In the 20th century, there seems to have arisen an idea that businesses function best when everyone is “on the same page” or when there is very little conflict or friction. While it is true that there is a certain level of conflict or friction that can inhibit or derail growth, a lack of conflict and friction can also be just as destructive.


Conflict and debate can be uncomfortable, which is why we often avoid it. It can also easily get out of hand which is why it is often discouraged in the workplace. The idea is that if you avoid conflict and debate in the first place, then you also avoid the messy aftermath when it grows out of control. Businesses that discourage healthy debate and diversity of thought, however, may actually do so at their own peril. The best course of action is to foster healthy, constructive debate within certain boundaries.


In the late 1940s, Alex Osborne introduced the concept of brainstorming. His brainstorming idea introduced concepts that most of us have heard of and still follow to this day, such as the idea that there are no bad ideas and that new ideas should not be criticized. The reality is, however, that there actually are bad ideas (quite a few of them actually), and often the only way to determine whether an idea is actually a good or bad one is to “attack” it. That is, to poke as many holes in it as you can and see if it still holds water. The healthy debate does not need to be disrespectful but it can still be critical.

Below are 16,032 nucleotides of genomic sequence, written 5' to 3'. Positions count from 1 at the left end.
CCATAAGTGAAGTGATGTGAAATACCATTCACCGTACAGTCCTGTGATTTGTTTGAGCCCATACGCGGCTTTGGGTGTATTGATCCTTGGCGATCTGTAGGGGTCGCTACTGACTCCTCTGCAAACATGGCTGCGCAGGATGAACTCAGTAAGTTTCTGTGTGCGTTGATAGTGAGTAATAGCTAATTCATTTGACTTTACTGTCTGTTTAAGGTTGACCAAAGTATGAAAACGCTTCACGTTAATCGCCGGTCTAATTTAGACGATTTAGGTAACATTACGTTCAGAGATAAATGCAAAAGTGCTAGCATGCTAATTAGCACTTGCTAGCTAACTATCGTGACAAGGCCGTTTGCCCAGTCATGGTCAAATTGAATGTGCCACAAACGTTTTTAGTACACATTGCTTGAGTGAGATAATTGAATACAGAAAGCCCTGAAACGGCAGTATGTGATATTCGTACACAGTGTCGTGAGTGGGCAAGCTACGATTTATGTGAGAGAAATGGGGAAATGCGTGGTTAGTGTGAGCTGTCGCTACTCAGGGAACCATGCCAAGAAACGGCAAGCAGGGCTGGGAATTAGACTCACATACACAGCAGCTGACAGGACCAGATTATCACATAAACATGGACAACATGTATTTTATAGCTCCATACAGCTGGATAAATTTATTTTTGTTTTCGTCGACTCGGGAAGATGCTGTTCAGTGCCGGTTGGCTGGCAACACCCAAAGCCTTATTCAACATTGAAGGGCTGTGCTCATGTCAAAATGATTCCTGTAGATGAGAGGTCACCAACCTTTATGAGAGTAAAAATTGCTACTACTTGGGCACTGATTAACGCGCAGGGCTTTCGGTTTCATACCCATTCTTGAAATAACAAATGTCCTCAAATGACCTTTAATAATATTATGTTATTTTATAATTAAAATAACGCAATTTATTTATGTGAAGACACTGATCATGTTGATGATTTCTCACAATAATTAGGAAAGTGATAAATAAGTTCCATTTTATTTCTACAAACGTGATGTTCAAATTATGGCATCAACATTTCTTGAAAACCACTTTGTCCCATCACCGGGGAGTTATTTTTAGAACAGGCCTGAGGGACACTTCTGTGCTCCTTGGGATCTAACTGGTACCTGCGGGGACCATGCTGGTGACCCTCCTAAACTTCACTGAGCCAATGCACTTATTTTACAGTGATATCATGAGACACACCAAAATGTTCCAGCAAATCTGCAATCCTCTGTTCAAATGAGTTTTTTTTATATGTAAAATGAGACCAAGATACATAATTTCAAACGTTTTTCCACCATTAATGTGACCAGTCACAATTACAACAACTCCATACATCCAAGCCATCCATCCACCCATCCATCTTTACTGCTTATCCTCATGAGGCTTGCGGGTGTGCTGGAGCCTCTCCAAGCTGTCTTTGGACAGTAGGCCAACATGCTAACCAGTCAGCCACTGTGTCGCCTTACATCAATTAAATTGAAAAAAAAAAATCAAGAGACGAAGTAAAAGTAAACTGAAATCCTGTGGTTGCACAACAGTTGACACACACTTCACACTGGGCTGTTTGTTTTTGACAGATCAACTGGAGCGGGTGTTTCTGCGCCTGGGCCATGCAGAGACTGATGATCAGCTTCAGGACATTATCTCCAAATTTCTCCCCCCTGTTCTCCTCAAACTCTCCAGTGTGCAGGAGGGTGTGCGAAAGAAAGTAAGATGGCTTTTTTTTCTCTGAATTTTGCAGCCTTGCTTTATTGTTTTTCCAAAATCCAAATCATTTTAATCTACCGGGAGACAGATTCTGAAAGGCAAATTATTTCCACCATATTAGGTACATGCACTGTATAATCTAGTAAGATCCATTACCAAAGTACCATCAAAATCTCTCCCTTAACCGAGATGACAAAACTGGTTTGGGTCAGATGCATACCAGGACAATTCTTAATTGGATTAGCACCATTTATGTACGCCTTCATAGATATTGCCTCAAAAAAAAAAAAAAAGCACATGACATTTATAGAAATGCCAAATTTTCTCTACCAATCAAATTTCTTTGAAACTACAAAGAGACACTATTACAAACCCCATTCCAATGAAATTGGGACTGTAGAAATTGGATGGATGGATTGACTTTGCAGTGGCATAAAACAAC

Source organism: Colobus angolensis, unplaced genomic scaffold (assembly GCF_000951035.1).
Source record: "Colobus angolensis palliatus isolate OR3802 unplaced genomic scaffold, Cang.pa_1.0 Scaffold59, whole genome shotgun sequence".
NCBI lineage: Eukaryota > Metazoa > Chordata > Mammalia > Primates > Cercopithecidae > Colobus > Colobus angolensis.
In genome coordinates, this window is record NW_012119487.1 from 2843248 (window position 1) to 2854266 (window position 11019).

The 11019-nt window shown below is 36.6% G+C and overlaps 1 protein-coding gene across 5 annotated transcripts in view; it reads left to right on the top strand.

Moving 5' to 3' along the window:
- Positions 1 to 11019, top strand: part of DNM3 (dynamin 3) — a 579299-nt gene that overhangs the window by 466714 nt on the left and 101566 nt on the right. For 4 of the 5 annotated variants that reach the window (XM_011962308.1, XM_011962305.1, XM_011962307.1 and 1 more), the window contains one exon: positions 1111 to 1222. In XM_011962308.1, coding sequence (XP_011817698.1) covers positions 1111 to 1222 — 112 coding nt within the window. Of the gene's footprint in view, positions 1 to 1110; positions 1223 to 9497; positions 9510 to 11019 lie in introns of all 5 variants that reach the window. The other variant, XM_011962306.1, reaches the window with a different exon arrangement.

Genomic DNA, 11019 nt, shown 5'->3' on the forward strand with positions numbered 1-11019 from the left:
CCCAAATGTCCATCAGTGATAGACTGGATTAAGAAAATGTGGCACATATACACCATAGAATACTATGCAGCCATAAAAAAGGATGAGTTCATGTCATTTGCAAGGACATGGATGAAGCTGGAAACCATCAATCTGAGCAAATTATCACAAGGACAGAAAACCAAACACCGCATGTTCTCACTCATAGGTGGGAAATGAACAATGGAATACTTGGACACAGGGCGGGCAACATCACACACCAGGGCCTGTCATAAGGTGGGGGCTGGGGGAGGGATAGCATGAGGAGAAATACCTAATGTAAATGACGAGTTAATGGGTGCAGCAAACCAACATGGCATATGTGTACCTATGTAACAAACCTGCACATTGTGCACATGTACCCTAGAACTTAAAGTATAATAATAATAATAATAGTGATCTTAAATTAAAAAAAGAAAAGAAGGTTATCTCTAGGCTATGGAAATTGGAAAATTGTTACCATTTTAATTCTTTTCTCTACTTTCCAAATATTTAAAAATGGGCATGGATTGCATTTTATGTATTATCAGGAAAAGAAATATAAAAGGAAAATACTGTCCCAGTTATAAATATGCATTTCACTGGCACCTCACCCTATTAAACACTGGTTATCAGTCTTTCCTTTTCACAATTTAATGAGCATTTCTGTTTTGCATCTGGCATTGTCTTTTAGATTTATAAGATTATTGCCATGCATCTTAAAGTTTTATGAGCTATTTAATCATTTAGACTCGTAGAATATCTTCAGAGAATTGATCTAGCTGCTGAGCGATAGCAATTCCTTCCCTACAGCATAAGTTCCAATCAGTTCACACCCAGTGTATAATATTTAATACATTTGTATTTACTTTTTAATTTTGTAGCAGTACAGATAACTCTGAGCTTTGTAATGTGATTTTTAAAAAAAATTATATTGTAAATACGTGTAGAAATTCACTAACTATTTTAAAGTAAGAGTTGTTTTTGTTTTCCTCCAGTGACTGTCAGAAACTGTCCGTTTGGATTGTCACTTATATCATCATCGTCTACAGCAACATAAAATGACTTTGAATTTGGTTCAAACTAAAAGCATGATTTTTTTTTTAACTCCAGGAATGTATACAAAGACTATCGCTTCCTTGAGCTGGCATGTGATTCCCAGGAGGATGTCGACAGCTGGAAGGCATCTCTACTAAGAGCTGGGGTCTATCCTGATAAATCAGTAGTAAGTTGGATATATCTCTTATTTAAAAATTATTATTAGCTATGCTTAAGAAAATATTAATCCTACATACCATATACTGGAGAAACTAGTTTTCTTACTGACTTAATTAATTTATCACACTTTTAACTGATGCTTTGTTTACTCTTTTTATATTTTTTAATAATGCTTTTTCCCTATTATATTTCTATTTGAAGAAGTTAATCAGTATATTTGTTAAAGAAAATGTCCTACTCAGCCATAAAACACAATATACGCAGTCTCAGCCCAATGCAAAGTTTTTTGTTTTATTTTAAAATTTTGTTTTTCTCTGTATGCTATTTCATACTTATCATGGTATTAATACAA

Most new ideas are not “good” ideas to start with but they can become great ideas with proper molding and shaping. The start of that molding and shaping process is criticism. Criticism is simply the process by which we discover the holes and flaws in our theories. It doesn’t mean those holes can’t be patched and those flaws cannot be addressed but it does mean you can’t fix what you don’t even know is broken. Healthy discussion, criticism, and debate is the process by which you take mediocre ideas and turn them into game-changing ones.